Malaria is a mosquito-borne disease of the tropics caused by Plasmodium parasites. Amongst the five species that can affect humans, Plasmodium falciparum is the most virulent, causing most of the malaria-related deaths globally. According to the latest World Malaria Report,1 in 2017, there were still 219 million cases of malaria leading to 435,000 deaths. Beside this high biomedical burden, malaria impedes social and economic development in endemic areas.2 A reduction in the global malaria disease burden has been achieved during the last decade by integrated disease control programs. This gain is at risk by the potential spread of insecticide-resistant mosquitoes and drug-resistant parasites.1 Consequently, an effective vaccine would be a complementary tool to reduce the burden of malaria in integrated control programs and could support efforts towards malaria elimination.3 Currently no effective malaria vaccine is commercially available, but numerous vaccine design strategies against malaria infection, disease or transmission are being actively pursued, including development of subunit vaccines and whole sporozoite vaccination approaches.4

The major symptoms and pathology of malaria are associated with merozoites invasion and replication within red blood cells.5 Therefore, a vaccine able to elicit antibodies that effectively prevent the invasion process after release of free merozoites into the bloodstream may reduce parasite burden, disease symptoms and indirectly also transmission. However, extensive allelic polymorphism and redundancy in erythrocyte invasion pathways are limiting strain-transcending neutralisation by traditional merozoite candidate vaccine antigens, such as apical membrane antigen 1 (AMA1) and merozoite surface protein 1 (MSP1).3,6 Recently, a few new functionally essential and highly conserved merozoite proteins have emerged as more promising blood-stage candidate vaccine targets,4 including the P. falciparum cysteine-rich protective antigen (PfCyRPA).7

PfCyRPA is a microneme-protein that is essential for merozoite invasion. It fulfils its still unknown role by forming a multi-protein complex at the interface between the merozoite and erythrocyte together with the reticulocyte-binding homolog 5 (PfRH5) and the RH5-interacting protein (PfRipr).8,9 This RH5/Ripr/CyRPA complex plays a central role in the mechanism of P. falciparum merozoite invasion as the complex is required for the establishment of tight junctions and the triggering of Ca2+ release.9 In contrast to the ‘classical’ blood-stage vaccine candidate antigens, PfCyRPA shows very limited genetic diversity and immunogenicity.7 PfCyRPA-specific monoclonal antibodies (mAbs) can inhibit parasite growth in vitro by blocking merozoite invasion and show potent in vivo growth-inhibitory activity in P. falciparum infected NOD-scid IL2Rγnull (NSG) mice engrafted with human erythrocytes.7,10 Like PfCyRPA, the two other partners of the invasion complex, PfRH5 and PfRipr, are vaccine candidates, as they elicit cross-strain invasion-inhibitory antibodies.8,11,12,13,14,15 Moreover, anti-PfCyRPA antibodies show: (a) Additive parasite growth-inhibitory activity, when combined with anti-RH5 antibodies both in vitro and in vivo;16 and (b) Synergistic in vitro inhibitory activity, when combined with antibodies against some merozoite antigens, such as anti-MSRP5 and anti-RAMA, involved in non-overlapping steps during erythrocyte invasion.17 These findings support the inclusion of PfCyRPA into a multi-component subunit malaria vaccine.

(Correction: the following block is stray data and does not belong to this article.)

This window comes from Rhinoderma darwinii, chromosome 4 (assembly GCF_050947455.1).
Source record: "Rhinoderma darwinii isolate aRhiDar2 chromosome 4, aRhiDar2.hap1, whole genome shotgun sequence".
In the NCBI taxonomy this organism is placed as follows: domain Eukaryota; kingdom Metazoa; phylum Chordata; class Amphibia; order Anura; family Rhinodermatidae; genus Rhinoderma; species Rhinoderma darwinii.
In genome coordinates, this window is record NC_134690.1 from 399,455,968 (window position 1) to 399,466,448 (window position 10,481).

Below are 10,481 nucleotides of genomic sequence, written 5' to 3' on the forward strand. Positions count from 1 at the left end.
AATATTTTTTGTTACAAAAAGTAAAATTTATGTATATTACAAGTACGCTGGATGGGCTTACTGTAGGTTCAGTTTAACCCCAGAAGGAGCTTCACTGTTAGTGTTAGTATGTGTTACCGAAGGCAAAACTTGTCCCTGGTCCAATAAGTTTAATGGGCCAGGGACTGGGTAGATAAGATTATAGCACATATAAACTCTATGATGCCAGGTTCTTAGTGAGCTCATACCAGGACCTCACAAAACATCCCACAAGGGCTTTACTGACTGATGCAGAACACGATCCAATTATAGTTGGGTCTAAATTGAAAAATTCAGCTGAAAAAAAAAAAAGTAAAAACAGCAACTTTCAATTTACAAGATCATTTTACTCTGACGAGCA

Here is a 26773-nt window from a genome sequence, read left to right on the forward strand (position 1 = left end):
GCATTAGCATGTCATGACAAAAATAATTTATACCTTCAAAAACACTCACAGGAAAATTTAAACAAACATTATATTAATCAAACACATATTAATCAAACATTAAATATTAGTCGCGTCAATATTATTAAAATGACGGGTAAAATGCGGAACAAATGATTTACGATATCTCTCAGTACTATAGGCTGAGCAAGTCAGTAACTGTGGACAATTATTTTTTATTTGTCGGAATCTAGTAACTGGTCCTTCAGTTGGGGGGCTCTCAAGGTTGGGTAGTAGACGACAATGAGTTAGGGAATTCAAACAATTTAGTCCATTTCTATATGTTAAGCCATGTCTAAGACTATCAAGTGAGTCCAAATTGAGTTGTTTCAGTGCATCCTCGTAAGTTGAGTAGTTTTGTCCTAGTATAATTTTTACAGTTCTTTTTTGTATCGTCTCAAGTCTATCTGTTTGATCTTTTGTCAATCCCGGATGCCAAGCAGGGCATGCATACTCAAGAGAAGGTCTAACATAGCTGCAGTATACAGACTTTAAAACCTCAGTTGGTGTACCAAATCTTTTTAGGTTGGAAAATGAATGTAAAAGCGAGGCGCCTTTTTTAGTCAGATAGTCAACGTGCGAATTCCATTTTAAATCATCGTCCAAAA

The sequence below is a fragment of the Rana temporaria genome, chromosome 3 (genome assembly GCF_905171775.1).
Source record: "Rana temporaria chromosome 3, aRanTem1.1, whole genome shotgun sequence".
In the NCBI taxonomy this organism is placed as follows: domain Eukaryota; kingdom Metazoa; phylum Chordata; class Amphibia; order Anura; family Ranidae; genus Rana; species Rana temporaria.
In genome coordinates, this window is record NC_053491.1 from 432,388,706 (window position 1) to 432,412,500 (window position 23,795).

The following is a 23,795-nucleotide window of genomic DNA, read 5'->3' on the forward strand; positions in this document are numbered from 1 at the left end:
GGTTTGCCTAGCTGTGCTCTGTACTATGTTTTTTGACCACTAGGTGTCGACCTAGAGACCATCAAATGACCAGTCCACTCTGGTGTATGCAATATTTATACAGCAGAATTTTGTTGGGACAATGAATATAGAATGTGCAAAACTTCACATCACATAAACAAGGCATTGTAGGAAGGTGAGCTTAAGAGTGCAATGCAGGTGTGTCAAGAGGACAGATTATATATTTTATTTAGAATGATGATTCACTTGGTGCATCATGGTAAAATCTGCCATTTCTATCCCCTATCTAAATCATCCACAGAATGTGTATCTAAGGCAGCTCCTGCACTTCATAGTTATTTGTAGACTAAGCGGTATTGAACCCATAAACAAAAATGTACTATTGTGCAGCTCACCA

Subunit vaccines based on recombinant proteins typically require co-administration with adjuvants, which are either already mixed with the antigens or provided into two separated vials requiring vaccine mixing prior to administration. Also effective particle-based antigen delivery platforms have been developed to achieve adequate immunogenicity. Some antigen delivery systems, like virosomes, can co-deliver immunostimodulators to enhance immunogenicity further.18 Preclinical and clinical studies have proven the suitability of influenza derived virosomes as antigen carrier system for malaria-derived peptidomimetics and recombinant proteins.19 These virosomes are non-replicating virus-like particles, prepared from the membrane of solubilised influenza virus mixed with synthetic phospholipids and vaccine antigens with or without adjuvants. The hemagglutinin (HA) membrane glycoprotein of the influenza virus harbours T helper cell epitopes that enhance the immune response particularly for small antigens, like peptides. Virosomes loaded with different antigens can be combined to formulate a multi-component subunit vaccine, making them a versatile and modular antigen delivery system with an excellent tolerance and safety profile in children, adults and elderlies, based on experience with the market approved influenza and hepatitis A virosome-based vaccines.20

In this study, recombinant PfCyRPA expressed in mammalian cells was lipidated and incorporated into the membrane of human-compatible influenza virosomes. The virosomal formulation without adjuvant and with surface display of recombinant PfCyRPA was used to immunise mice and rabbits to determine its immunogenicity and capacity to elicit parasite binding and inhibitory antibodies capable of blocking erythrocyte invasion in vitro and in vivo.


Immunogenicity of PfCyRPA virosomes in mice